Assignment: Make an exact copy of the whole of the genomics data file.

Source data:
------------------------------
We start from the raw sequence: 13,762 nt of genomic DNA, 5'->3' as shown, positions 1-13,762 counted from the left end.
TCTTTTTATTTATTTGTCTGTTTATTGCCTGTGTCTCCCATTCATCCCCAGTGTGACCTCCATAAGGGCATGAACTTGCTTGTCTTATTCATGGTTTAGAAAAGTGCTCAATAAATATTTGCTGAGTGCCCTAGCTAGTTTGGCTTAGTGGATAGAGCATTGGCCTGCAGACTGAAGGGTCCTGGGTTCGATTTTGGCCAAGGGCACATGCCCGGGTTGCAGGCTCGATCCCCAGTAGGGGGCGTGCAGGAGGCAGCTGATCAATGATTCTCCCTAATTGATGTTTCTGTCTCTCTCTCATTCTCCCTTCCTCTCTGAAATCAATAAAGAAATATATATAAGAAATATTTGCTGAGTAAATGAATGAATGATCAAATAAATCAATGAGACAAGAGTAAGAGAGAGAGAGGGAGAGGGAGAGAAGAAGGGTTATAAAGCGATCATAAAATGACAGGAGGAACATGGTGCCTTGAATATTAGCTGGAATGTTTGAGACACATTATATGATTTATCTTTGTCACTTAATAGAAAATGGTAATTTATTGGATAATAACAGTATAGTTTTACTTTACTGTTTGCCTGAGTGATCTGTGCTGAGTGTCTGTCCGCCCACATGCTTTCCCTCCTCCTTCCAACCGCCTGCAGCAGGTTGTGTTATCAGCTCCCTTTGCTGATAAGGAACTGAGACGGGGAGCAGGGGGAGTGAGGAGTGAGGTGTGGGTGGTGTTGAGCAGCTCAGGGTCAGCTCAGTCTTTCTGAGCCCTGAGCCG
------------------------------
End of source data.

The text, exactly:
We start from the raw sequence: 13,762 nt of genomic DNA, 5'->3' as shown, positions 1-13,762 counted from the left end.
TCTTTTTATTTATTTGTCTGTTTATTGCCTGTGTCTCCCATTCATCCCCAGTGTGACCTCCATAAGGGCATGAACTTGCTTGTCTTATTCATGGTTTAGAAAAGTGCTCAATAAATATTTGCTGAGTGCCCTAGCTAGTTTGGCTTAGTGGATAGAGCATTGGCCTGCAGACTGAAGGGTCCTGGGTTCGATTTTGGCCAAGGGCACATGCCCGGGTTGCAGGCTCGATCCCCAGTAGGGGGCGTGCAGGAGGCAGCTGATCAATGATTCTCCCTAATTGATGTTTCTGTCTCTCTCTCATTCTCCCTTCCTCTCTGAAATCAATAAAGAAATATATATAAGAAATATTTGCTGAGTAAATGAATGAATGATCAAATAAATCAATGAGACAAGAGTAAGAGAGAGAGAGGGAGAGGGAGAGAAGAAGGGTTATAAAGCGATCATAAAATGACAGGAGGAACATGGTGCCTTGAATATTAGCTGGAATGTTTGAGACACATTATATGATTTATCTTTGTCACTTAATAGAAAATGGTAATTTATTGGATAATAACAGTATAGTTTTACTTTACTGTTTGCCTGAGTGATCTGTGCTGAGTGTCTGTCCGCCCACATGCTTTCCCTCCTCCTTCCAACCGCCTGCAGCAGGTTGTGTTATCAGCTCCCTTTGCTGATAAGGAACTGAGACGGGGAGCAGGGGGAGTGAGGAGTGAGGTGTGGGTGGTGTTGAGCAGCTCAGGGTCAGCTCAGTCTTTCTGAGCCCTGAGCCG